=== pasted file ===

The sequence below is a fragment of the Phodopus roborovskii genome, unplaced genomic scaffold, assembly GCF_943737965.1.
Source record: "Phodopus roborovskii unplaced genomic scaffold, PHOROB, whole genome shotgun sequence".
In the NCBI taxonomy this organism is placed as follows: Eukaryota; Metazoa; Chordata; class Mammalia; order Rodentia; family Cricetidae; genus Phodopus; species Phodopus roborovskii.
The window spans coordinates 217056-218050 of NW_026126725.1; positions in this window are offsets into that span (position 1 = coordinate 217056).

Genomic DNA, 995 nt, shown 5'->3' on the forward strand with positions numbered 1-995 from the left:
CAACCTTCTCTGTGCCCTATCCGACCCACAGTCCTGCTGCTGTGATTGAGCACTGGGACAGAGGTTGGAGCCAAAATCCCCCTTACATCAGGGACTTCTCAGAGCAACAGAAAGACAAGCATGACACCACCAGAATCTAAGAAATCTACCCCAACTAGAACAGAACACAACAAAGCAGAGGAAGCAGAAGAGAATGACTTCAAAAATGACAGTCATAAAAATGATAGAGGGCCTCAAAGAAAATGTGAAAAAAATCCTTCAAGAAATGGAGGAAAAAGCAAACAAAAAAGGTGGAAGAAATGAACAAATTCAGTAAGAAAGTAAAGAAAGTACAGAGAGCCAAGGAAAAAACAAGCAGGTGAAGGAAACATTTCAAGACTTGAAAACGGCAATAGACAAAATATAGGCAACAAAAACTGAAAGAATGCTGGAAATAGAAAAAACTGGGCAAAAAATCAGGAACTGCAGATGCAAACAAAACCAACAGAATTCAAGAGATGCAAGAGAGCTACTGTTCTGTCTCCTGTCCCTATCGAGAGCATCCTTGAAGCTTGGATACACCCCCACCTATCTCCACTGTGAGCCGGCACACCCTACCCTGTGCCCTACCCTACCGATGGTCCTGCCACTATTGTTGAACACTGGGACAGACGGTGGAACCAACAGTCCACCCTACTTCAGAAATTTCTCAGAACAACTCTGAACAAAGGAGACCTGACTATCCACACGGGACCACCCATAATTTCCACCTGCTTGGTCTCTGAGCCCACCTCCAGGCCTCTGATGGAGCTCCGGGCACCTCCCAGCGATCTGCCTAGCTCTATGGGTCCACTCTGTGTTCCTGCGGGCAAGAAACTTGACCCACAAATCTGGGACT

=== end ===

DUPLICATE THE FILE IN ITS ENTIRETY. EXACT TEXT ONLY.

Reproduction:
The sequence below is a fragment of the Phodopus roborovskii genome, unplaced genomic scaffold, assembly GCF_943737965.1.
Source record: "Phodopus roborovskii unplaced genomic scaffold, PHOROB, whole genome shotgun sequence".
In the NCBI taxonomy this organism is placed as follows: Eukaryota; Metazoa; Chordata; class Mammalia; order Rodentia; family Cricetidae; genus Phodopus; species Phodopus roborovskii.
The window spans coordinates 217056-218050 of NW_026126725.1; positions in this window are offsets into that span (position 1 = coordinate 217056).

Genomic DNA, 995 nt, shown 5'->3' on the forward strand with positions numbered 1-995 from the left:
CAACCTTCTCTGTGCCCTATCCGACCCACAGTCCTGCTGCTGTGATTGAGCACTGGGACAGAGGTTGGAGCCAAAATCCCCCTTACATCAGGGACTTCTCAGAGCAACAGAAAGACAAGCATGACACCACCAGAATCTAAGAAATCTACCCCAACTAGAACAGAACACAACAAAGCAGAGGAAGCAGAAGAGAATGACTTCAAAAATGACAGTCATAAAAATGATAGAGGGCCTCAAAGAAAATGTGAAAAAAATCCTTCAAGAAATGGAGGAAAAAGCAAACAAAAAAGGTGGAAGAAATGAACAAATTCAGTAAGAAAGTAAAGAAAGTACAGAGAGCCAAGGAAAAAACAAGCAGGTGAAGGAAACATTTCAAGACTTGAAAACGGCAATAGACAAAATATAGGCAACAAAAACTGAAAGAATGCTGGAAATAGAAAAAACTGGGCAAAAAATCAGGAACTGCAGATGCAAACAAAACCAACAGAATTCAAGAGATGCAAGAGAGCTACTGTTCTGTCTCCTGTCCCTATCGAGAGCATCCTTGAAGCTTGGATACACCCCCACCTATCTCCACTGTGAGCCGGCACACCCTACCCTGTGCCCTACCCTACCGATGGTCCTGCCACTATTGTTGAACACTGGGACAGACGGTGGAACCAACAGTCCACCCTACTTCAGAAATTTCTCAGAACAACTCTGAACAAAGGAGACCTGACTATCCACACGGGACCACCCATAATTTCCACCTGCTTGGTCTCTGAGCCCACCTCCAGGCCTCTGATGGAGCTCCGGGCACCTCCCAGCGATCTGCCTAGCTCTATGGGTCCACTCTGTGTTCCTGCGGGCAAGAAACTTGACCCACAAATCTGGGACT